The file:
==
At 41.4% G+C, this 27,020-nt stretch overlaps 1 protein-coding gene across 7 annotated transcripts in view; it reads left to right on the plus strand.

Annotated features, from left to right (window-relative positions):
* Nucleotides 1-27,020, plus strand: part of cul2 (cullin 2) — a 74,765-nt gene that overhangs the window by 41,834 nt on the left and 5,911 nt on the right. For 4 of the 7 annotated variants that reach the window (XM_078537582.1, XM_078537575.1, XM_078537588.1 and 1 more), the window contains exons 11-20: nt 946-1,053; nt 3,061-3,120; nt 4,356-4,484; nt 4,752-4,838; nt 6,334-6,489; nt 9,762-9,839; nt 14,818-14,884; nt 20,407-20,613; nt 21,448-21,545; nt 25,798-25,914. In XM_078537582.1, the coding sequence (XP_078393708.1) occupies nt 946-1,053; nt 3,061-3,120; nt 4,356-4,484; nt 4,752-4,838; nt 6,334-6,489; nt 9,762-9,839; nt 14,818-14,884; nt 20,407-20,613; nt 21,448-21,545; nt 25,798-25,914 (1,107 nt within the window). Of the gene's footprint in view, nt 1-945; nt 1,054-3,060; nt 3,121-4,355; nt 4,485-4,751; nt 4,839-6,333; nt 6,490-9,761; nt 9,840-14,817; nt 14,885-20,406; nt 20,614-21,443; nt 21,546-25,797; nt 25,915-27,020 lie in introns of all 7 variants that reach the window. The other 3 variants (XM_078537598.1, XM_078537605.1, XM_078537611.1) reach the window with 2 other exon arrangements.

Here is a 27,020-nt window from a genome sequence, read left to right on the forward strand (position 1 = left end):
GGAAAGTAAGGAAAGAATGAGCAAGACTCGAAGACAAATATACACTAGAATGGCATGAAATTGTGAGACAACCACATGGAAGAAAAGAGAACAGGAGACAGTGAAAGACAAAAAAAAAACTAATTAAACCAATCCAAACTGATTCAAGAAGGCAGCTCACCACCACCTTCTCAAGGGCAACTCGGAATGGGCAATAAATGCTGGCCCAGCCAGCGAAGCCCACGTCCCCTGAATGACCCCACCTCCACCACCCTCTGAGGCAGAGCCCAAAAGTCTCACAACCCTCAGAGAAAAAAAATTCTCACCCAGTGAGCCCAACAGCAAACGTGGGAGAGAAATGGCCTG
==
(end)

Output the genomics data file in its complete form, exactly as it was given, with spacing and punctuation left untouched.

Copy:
At 41.4% G+C, this 27,020-nt stretch overlaps 1 protein-coding gene across 7 annotated transcripts in view; it reads left to right on the plus strand.

Annotated features, from left to right (window-relative positions):
* Nucleotides 1-27,020, plus strand: part of cul2 (cullin 2) — a 74,765-nt gene that overhangs the window by 41,834 nt on the left and 5,911 nt on the right. For 4 of the 7 annotated variants that reach the window (XM_078537582.1, XM_078537575.1, XM_078537588.1 and 1 more), the window contains exons 11-20: nt 946-1,053; nt 3,061-3,120; nt 4,356-4,484; nt 4,752-4,838; nt 6,334-6,489; nt 9,762-9,839; nt 14,818-14,884; nt 20,407-20,613; nt 21,448-21,545; nt 25,798-25,914. In XM_078537582.1, the coding sequence (XP_078393708.1) occupies nt 946-1,053; nt 3,061-3,120; nt 4,356-4,484; nt 4,752-4,838; nt 6,334-6,489; nt 9,762-9,839; nt 14,818-14,884; nt 20,407-20,613; nt 21,448-21,545; nt 25,798-25,914 (1,107 nt within the window). Of the gene's footprint in view, nt 1-945; nt 1,054-3,060; nt 3,121-4,355; nt 4,485-4,751; nt 4,839-6,333; nt 6,490-9,761; nt 9,840-14,817; nt 14,885-20,406; nt 20,614-21,443; nt 21,546-25,797; nt 25,915-27,020 lie in introns of all 7 variants that reach the window. The other 3 variants (XM_078537598.1, XM_078537605.1, XM_078537611.1) reach the window with 2 other exon arrangements.

Here is a 27,020-nt window from a genome sequence, read left to right on the forward strand (position 1 = left end):
GGAAAGTAAGGAAAGAATGAGCAAGACTCGAAGACAAATATACACTAGAATGGCATGAAATTGTGAGACAACCACATGGAAGAAAAGAGAACAGGAGACAGTGAAAGACAAAAAAAAAACTAATTAAACCAATCCAAACTGATTCAAGAAGGCAGCTCACCACCACCTTCTCAAGGGCAACTCGGAATGGGCAATAAATGCTGGCCCAGCCAGCGAAGCCCACGTCCCCTGAATGACCCCACCTCCACCACCCTCTGAGGCAGAGCCCAAAAGTCTCACAACCCTCAGAGAAAAAAAATTCTCACCCAGTGAGCCCAACAGCAAACGTGGGAGAGAAATGGCCTG